The initial qualities Donald Ross provided should have been sufficient for the club. Yes, it's fine to engage another architect to restore old time elements, but not to the point where the newest hire indelibly places his/her fingerprints on the layout.
After the 1968 US Open in which an unknown -- at that time -- named Lee Trevino tied the 72-hole championship record set a year earlier by Jack Nicklaus at Baltusrol. The club believed certain fundamental changes were needed in order to strengthen the course for future hosting of major championships. Tom Fazio was brought into the picture in the 1970's and the changes created provided a clear split between the core Ross elements and the new ones inserted.
Sad to say, but often when clubs hire an architect there's an attempt -- whether consciously or unconsciously -- for the new architect to feel compelled to alter the landscape.
A great example of this comes with the dynamic short uphill par-4 14th which Ross created. The hole is simple in its presentation but devilish in terms of securing the lowest number. When you get the par-3 15th you encounter a clear example of a hole that provides your basic Fazio inclusion. The holes don't match and the course experience suffers because of it.
Restoration is neither a small task nor fully appreciated by many architects. The original intent should be studied rigorously before as much as the first tablespoon of turf is moved about. Club leaders intent on chasing major events can be seduced by the siren's call and sacrifice so much in the process.
The East is a demanding layout and much of that is tied to the added tee boxes included over the years. Once can see this clearly with the ultra-demanding long par-4's at the 17th and 18th holes.
The club has seen fit to eliminate way too many trees that previously existed but more on this front can happen too.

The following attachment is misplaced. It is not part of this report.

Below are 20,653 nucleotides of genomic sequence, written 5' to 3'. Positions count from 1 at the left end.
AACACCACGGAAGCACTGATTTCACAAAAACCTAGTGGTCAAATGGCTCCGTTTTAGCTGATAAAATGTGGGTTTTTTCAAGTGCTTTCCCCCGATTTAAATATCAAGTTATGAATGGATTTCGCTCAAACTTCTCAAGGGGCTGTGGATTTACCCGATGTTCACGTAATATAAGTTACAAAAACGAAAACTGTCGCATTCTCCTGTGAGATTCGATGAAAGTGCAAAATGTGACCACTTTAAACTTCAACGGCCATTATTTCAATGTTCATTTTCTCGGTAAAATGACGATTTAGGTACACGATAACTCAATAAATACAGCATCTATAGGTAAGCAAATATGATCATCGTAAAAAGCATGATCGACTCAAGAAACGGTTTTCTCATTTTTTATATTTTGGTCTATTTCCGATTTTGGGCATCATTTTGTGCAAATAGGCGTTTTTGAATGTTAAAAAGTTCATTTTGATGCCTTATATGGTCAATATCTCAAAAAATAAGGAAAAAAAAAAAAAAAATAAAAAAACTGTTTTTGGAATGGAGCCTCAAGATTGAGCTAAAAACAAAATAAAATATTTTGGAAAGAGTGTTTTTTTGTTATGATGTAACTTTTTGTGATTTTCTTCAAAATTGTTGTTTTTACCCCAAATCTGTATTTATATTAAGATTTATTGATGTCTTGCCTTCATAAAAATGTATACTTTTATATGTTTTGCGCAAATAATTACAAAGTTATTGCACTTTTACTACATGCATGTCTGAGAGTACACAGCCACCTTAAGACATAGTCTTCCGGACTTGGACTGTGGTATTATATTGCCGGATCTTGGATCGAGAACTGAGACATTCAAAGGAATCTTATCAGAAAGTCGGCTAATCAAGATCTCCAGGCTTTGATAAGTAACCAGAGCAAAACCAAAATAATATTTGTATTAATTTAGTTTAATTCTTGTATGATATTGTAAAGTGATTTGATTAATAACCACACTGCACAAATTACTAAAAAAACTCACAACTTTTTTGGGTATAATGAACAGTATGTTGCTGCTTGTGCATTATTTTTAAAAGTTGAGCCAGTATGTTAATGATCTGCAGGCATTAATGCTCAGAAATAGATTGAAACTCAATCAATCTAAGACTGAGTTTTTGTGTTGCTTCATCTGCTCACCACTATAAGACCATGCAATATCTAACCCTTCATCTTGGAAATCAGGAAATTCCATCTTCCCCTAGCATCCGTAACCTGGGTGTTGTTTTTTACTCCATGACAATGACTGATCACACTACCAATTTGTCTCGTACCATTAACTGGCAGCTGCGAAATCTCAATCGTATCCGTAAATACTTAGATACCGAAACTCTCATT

A winding creek so much a part of a number of holes on the outward half shows the brilliance of Ross. The opening hole is rightly touted by Ben Hogan as one of the strongest openers in American golf.
The PGA Championship will return to the East Course again in '23 -- but in the month of May. The timing will clearly push the facility to be ready so early in the season. Personally, I'd like to see the club restore the Ross features but it's doubtful given the significant investment the club has already spent to get the layout it has now.
The lesson learned is a simple one -- when making changes to a highly acclaimed course be forewarned the "improvements" may actually result in a significant setback than one was actually hoping to happen.
by M. James Ward
After playing Oakhill last summer, I thought it was great but rankings are a little high. Upon reflection, I agree with the rankings. The one thing I didn't like was the narrowness and how penalizing it was if you missed the fairway. If I missed the fairway, trees usually prevented me from going for the green.
I haven't played other courses in Rochester, NY, but driving in all I could think was this was perfect land for golf. It has rolling hills, but they are not severe like mountain golf. Oak Hill has a good layout with great hole after great hole. The greens are unmistakably championship Donald Ross greens.
If they opened up the course a little bit with some tree removal, I would say it is Top 25 worthy in the U.S.